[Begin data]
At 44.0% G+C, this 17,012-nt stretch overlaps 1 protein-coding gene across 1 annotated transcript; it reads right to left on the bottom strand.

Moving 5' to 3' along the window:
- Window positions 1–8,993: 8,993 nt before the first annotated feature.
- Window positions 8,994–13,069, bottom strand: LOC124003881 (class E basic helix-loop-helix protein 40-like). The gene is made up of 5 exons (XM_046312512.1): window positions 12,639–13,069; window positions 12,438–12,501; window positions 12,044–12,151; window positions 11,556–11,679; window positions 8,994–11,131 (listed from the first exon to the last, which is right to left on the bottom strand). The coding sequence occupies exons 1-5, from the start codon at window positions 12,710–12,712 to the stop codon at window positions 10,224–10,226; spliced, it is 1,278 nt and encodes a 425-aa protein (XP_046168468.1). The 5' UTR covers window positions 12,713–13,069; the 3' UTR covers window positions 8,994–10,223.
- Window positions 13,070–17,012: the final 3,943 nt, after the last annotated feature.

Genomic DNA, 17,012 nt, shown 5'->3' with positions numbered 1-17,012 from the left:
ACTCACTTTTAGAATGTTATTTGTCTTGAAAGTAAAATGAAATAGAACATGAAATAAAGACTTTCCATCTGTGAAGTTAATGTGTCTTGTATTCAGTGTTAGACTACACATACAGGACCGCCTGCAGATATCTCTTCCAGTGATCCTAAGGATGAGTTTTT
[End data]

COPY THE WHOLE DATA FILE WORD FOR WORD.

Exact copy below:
At 44.0% G+C, this 17,012-nt stretch overlaps 1 protein-coding gene across 1 annotated transcript; it reads right to left on the bottom strand.

Moving 5' to 3' along the window:
- Window positions 1–8,993: 8,993 nt before the first annotated feature.
- Window positions 8,994–13,069, bottom strand: LOC124003881 (class E basic helix-loop-helix protein 40-like). The gene is made up of 5 exons (XM_046312512.1): window positions 12,639–13,069; window positions 12,438–12,501; window positions 12,044–12,151; window positions 11,556–11,679; window positions 8,994–11,131 (listed from the first exon to the last, which is right to left on the bottom strand). The coding sequence occupies exons 1-5, from the start codon at window positions 12,710–12,712 to the stop codon at window positions 10,224–10,226; spliced, it is 1,278 nt and encodes a 425-aa protein (XP_046168468.1). The 5' UTR covers window positions 12,713–13,069; the 3' UTR covers window positions 8,994–10,223.
- Window positions 13,070–17,012: the final 3,943 nt, after the last annotated feature.

Genomic DNA, 17,012 nt, shown 5'->3' with positions numbered 1-17,012 from the left:
ACTCACTTTTAGAATGTTATTTGTCTTGAAAGTAAAATGAAATAGAACATGAAATAAAGACTTTCCATCTGTGAAGTTAATGTGTCTTGTATTCAGTGTTAGACTACACATACAGGACCGCCTGCAGATATCTCTTCCAGTGATCCTAAGGATGAGTTTTT